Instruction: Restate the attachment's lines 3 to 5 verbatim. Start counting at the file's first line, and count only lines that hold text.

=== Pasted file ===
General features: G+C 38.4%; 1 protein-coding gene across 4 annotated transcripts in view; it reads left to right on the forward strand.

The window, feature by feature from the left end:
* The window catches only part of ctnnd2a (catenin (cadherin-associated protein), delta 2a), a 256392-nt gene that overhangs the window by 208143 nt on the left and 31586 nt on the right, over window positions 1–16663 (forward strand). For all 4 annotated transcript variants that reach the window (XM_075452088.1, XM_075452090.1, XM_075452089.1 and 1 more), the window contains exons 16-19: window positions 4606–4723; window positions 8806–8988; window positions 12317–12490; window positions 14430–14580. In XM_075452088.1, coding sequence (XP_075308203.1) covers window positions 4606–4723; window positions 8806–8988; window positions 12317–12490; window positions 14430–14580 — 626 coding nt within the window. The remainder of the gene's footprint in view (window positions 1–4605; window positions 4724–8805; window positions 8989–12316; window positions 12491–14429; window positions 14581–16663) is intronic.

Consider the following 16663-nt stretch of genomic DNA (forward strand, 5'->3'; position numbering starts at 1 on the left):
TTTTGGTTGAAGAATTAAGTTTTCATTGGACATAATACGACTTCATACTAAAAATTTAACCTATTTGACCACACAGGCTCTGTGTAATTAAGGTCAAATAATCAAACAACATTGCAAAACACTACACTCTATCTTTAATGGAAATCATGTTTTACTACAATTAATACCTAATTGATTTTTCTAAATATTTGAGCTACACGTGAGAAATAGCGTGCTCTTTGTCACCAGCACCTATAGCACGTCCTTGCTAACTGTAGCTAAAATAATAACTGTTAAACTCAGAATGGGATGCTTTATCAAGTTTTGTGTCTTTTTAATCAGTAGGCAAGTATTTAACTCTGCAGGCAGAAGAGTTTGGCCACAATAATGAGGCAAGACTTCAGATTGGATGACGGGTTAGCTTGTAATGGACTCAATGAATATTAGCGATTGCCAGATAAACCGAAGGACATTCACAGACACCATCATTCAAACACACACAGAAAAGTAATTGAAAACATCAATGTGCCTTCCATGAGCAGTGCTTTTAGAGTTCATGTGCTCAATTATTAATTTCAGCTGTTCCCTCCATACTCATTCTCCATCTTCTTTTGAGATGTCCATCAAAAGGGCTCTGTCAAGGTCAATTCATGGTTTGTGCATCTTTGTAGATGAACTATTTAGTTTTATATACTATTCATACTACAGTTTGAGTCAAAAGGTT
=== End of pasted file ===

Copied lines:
* The window catches only part of ctnnd2a (catenin (cadherin-associated protein), delta 2a), a 256392-nt gene that overhangs the window by 208143 nt on the left and 31586 nt on the right, over window positions 1–16663 (forward strand). For all 4 annotated transcript variants that reach the window (XM_075452088.1, XM_075452090.1, XM_075452089.1 and 1 more), the window contains exons 16-19: window positions 4606–4723; window positions 8806–8988; window positions 12317–12490; window positions 14430–14580. In XM_075452088.1, coding sequence (XP_075308203.1) covers window positions 4606–4723; window positions 8806–8988; window positions 12317–12490; window positions 14430–14580 — 626 coding nt within the window. The remainder of the gene's footprint in view (window positions 1–4605; window positions 4724–8805; window positions 8989–12316; window positions 12491–14429; window positions 14581–16663) is intronic.

Consider the following 16663-nt stretch of genomic DNA (forward strand, 5'->3'; position numbering starts at 1 on the left):
TTTTGGTTGAAGAATTAAGTTTTCATTGGACATAATACGACTTCATACTAAAAATTTAACCTATTTGACCACACAGGCTCTGTGTAATTAAGGTCAAATAATCAAACAACATTGCAAAACACTACACTCTATCTTTAATGGAAATCATGTTTTACTACAATTAATACCTAATTGATTTTTCTAAATATTTGAGCTACACGTGAGAAATAGCGTGCTCTTTGTCACCAGCACCTATAGCACGTCCTTGCTAACTGTAGCTAAAATAATAACTGTTAAACTCAGAATGGGATGCTTTATCAAGTTTTGTGTCTTTTTAATCAGTAGGCAAGTATTTAACTCTGCAGGCAGAAGAGTTTGGCCACAATAATGAGGCAAGACTTCAGATTGGATGACGGGTTAGCTTGTAATGGACTCAATGAATATTAGCGATTGCCAGATAAACCGAAGGACATTCACAGACACCATCATTCAAACACACACAGAAAAGTAATTGAAAACATCAATGTGCCTTCCATGAGCAGTGCTTTTAGAGTTCATGTGCTCAATTATTAATTTCAGCTGTTCCCTCCATACTCATTCTCCATCTTCTTTTGAGATGTCCATCAAAAGGGCTCTGTCAAGGTCAATTCATGGTTTGTGCATCTTTGTAGATGAACTATTTAGTTTTATATACTATTCATACTACAGTTTGAGTCAAAAGGTT